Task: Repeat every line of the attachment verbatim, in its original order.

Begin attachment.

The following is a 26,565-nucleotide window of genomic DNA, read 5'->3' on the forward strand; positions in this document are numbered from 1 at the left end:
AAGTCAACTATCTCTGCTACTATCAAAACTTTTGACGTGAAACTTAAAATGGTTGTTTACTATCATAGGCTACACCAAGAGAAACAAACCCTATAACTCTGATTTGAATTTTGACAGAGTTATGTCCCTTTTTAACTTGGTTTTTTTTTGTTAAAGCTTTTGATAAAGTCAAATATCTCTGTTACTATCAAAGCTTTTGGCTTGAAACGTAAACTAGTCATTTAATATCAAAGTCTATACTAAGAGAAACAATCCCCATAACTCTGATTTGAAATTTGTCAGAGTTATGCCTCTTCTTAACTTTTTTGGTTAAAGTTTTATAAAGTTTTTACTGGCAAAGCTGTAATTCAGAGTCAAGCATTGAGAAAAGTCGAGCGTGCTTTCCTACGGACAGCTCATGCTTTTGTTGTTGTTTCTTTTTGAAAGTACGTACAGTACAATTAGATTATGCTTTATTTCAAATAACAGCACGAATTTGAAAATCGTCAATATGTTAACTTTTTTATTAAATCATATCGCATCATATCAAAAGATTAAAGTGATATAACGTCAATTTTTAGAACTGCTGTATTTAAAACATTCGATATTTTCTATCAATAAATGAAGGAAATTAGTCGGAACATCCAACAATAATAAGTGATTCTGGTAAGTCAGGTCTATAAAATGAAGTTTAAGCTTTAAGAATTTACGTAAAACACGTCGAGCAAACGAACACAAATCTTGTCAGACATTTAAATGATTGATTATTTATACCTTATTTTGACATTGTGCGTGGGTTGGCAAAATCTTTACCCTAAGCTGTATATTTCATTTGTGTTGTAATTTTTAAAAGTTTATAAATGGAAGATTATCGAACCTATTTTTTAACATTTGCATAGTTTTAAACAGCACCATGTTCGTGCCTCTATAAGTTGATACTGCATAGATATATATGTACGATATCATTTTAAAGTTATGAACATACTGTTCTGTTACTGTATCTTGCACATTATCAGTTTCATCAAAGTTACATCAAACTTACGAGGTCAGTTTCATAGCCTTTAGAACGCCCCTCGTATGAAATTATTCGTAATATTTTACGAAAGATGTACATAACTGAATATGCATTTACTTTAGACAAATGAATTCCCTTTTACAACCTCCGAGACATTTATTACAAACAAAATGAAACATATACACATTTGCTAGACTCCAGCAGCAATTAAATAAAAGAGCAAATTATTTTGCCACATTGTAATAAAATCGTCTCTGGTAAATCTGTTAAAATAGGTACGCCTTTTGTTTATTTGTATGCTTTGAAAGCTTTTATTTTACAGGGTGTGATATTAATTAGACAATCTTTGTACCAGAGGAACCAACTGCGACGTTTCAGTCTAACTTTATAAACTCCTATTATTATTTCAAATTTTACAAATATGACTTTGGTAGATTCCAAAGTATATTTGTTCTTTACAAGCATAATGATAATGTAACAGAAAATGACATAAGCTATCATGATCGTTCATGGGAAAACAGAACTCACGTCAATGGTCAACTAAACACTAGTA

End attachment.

The following is a 26,565-nucleotide window of genomic DNA, read 5'->3' on the forward strand; positions in this document are numbered from 1 at the left end:
AAGTCAACTATCTCTGCTACTATCAAAACTTTTGACGTGAAACTTAAAATGGTTGTTTACTATCATAGGCTACACCAAGAGAAACAAACCCTATAACTCTGATTTGAATTTTGACAGAGTTATGTCCCTTTTTAACTTGGTTTTTTTTTGTTAAAGCTTTTGATAAAGTCAAATATCTCTGTTACTATCAAAGCTTTTGGCTTGAAACGTAAACTAGTCATTTAATATCAAAGTCTATACTAAGAGAAACAATCCCCATAACTCTGATTTGAAATTTGTCAGAGTTATGCCTCTTCTTAACTTTTTTGGTTAAAGTTTTATAAAGTTTTTACTGGCAAAGCTGTAATTCAGAGTCAAGCATTGAGAAAAGTCGAGCGTGCTTTCCTACGGACAGCTCATGCTTTTGTTGTTGTTTCTTTTTGAAAGTACGTACAGTACAATTAGATTATGCTTTATTTCAAATAACAGCACGAATTTGAAAATCGTCAATATGTTAACTTTTTTATTAAATCATATCGCATCATATCAAAAGATTAAAGTGATATAACGTCAATTTTTAGAACTGCTGTATTTAAAACATTCGATATTTTCTATCAATAAATGAAGGAAATTAGTCGGAACATCCAACAATAATAAGTGATTCTGGTAAGTCAGGTCTATAAAATGAAGTTTAAGCTTTAAGAATTTACGTAAAACACGTCGAGCAAACGAACACAAATCTTGTCAGACATTTAAATGATTGATTATTTATACCTTATTTTGACATTGTGCGTGGGTTGGCAAAATCTTTACCCTAAGCTGTATATTTCATTTGTGTTGTAATTTTTAAAAGTTTATAAATGGAAGATTATCGAACCTATTTTTTAACATTTGCATAGTTTTAAACAGCACCATGTTCGTGCCTCTATAAGTTGATACTGCATAGATATATATGTACGATATCATTTTAAAGTTATGAACATACTGTTCTGTTACTGTATCTTGCACATTATCAGTTTCATCAAAGTTACATCAAACTTACGAGGTCAGTTTCATAGCCTTTAGAACGCCCCTCGTATGAAATTATTCGTAATATTTTACGAAAGATGTACATAACTGAATATGCATTTACTTTAGACAAATGAATTCCCTTTTACAACCTCCGAGACATTTATTACAAACAAAATGAAACATATACACATTTGCTAGACTCCAGCAGCAATTAAATAAAAGAGCAAATTATTTTGCCACATTGTAATAAAATCGTCTCTGGTAAATCTGTTAAAATAGGTACGCCTTTTGTTTATTTGTATGCTTTGAAAGCTTTTATTTTACAGGGTGTGATATTAATTAGACAATCTTTGTACCAGAGGAACCAACTGCGACGTTTCAGTCTAACTTTATAAACTCCTATTATTATTTCAAATTTTACAAATATGACTTTGGTAGATTCCAAAGTATATTTGTTCTTTACAAGCATAATGATAATGTAACAGAAAATGACATAAGCTATCATGATCGTTCATGGGAAAACAGAACTCACGTCAATGGTCAACTAAACACTAGTA